New personal requirement
If a session presenter hasn't gotten to a point in the first 10 minutes, I walk. Am I applying the same attention triage that I apply to blog reading now to conference sessions?

Must read book
Suriwiki's Wisdom of Crowds. But several good ones mentioned in the Librarans 2.5 panel too, including Change the Way You See Yourself.

Biggest tease
"You're blog entries are too long."

That being said...

Thanks to everyone from whom I learned at length or in brief. It is indeed exciting and humbling to be a co-learner. 


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Reader Comments (11)


I like your take-aways. I think I need to move to Brazil. On February 7 I "pontificated" on schools spending money on students through a partnership with local cell phone venders.

read it here if you like

I have an idea for a different approach to Panels I would like to see (even though I wasn't at NECC). The TED Talk format of giving people 15 minutes to "do their thing." It could be scheduled (but yuck). My idea would be for presenters to sign up before the conference (as they do if the want to present a "real" session). The difference would be, first-come-first-served would fill the schedule. A room could be set aside for the length of the conference. This also might meet your 10 minutes or walk criteria.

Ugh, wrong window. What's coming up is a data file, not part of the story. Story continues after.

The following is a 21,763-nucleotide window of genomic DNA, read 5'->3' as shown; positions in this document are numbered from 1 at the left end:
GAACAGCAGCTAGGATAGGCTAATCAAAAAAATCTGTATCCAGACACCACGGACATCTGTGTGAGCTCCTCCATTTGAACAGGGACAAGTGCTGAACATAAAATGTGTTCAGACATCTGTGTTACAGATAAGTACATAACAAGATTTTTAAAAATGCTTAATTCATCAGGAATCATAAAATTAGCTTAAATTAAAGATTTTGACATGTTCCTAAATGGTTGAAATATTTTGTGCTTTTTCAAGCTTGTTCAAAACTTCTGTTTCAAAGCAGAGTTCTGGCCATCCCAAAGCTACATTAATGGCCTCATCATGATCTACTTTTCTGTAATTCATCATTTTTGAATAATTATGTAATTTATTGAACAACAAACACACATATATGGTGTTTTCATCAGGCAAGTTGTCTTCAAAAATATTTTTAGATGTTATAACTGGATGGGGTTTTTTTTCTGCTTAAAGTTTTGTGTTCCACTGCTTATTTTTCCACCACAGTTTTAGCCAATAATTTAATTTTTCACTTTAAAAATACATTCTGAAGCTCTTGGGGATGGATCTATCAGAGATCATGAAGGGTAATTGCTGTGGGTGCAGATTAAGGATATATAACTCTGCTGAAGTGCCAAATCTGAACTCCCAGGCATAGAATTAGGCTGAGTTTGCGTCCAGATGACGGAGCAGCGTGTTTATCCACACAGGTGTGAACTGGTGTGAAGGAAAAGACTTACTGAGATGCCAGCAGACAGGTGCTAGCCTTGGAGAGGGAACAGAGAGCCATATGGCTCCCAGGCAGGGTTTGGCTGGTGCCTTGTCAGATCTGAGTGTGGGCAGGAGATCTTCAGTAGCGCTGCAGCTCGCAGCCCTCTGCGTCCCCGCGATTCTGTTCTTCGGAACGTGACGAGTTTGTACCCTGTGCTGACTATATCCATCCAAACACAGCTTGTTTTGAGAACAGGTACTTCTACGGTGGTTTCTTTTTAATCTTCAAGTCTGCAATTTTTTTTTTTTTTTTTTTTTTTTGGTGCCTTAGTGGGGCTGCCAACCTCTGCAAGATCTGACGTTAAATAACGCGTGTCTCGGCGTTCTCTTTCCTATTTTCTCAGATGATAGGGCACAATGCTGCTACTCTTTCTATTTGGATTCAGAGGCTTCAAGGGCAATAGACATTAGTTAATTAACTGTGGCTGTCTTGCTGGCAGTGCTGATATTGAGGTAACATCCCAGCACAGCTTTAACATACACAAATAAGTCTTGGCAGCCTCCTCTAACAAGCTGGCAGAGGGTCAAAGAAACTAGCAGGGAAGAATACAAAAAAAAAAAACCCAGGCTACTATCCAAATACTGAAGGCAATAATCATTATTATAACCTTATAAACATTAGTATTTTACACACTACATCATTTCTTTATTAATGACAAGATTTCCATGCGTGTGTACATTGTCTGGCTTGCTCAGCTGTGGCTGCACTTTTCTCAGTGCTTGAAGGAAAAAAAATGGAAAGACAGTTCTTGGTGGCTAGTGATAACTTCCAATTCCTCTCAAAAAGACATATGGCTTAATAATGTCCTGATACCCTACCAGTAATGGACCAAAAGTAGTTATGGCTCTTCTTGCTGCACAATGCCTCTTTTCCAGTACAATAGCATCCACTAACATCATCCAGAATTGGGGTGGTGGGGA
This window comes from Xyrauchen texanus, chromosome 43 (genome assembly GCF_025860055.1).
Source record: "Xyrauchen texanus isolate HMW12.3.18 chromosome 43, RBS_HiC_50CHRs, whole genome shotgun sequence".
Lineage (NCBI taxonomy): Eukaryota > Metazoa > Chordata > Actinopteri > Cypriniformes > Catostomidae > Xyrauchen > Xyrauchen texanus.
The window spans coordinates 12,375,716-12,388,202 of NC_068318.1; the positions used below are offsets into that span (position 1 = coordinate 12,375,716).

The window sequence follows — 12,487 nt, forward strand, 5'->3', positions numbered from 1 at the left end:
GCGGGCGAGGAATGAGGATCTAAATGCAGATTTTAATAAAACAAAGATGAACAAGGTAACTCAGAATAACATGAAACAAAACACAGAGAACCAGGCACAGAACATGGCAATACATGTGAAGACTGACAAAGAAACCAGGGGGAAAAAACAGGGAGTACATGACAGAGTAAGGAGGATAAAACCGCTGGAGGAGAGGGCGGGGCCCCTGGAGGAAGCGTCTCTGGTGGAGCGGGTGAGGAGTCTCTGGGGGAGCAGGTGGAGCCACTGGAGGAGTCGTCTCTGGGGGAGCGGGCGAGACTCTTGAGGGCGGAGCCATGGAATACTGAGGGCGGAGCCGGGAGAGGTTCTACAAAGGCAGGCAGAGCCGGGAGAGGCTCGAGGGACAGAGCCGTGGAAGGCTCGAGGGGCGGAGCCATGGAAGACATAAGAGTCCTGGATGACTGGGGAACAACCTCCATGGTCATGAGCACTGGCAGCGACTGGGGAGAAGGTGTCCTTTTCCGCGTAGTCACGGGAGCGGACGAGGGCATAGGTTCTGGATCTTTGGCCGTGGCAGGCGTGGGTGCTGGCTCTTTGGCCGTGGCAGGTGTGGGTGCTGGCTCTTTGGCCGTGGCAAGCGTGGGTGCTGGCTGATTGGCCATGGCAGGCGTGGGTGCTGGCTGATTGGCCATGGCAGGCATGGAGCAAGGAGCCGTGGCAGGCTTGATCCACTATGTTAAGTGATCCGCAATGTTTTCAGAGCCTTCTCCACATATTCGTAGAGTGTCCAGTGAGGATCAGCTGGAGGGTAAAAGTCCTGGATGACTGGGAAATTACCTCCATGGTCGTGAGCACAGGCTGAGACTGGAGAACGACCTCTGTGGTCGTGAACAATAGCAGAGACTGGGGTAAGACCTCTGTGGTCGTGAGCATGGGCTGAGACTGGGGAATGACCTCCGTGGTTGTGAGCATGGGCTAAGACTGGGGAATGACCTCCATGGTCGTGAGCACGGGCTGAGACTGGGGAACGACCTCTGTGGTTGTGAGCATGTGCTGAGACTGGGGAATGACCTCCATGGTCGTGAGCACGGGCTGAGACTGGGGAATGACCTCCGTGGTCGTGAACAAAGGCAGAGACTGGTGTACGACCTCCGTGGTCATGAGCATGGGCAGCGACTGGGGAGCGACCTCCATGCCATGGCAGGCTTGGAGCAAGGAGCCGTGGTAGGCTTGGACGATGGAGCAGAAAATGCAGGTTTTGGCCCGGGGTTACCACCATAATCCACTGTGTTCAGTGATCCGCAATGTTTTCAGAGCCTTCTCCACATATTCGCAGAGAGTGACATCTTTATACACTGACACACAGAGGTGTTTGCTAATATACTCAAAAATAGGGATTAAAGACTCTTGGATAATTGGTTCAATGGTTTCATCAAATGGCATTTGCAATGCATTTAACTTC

I keep reading Tweets, blogs, and getting the impression that many attenders learn more from the hallway conversations. This would be like bringing the hallway into a room. You might even find great speakers who aren't the "big names." How democratic, huh?

Anyway, thanks for your takes.


July 2, 2008 | Unregistered CommenterRic Murry


I too really enjoyed the tech director unplugged chat. It is always reassuring to hear that we are all facing similar challenges and are all creatively working to meet the needs of teachers and kids.


July 2, 2008 | Unregistered CommenterHank

"I liked it better before lanyards."

So do a bunch of us, which is why ALA, for one, always has a box of "regular" badgeholders available for those who want them and ask for them--that is, the old style with a safety pin/clip combination, great for clipping on your shirt or jacket pocket. And they always face forward...

(I hate lanyards. I've spoken at conferences where I've resorted to using an oversize paperclip to avoid the lanyard...)

As for listening more than 10 minutes to a speaker who hasn't made a point: Isn't life too short?

July 2, 2008 | Unregistered Commenterwalt crawford

Clever, witty and personable, just like your real life persona. It was a pleasure to see you. (I don't see "meet" since we meet often on your blog).

July 2, 2008 | Unregistered CommenterDean Shareski

I enjoyed the alfresco discussion as well. It was nice to find a relatively quiet space.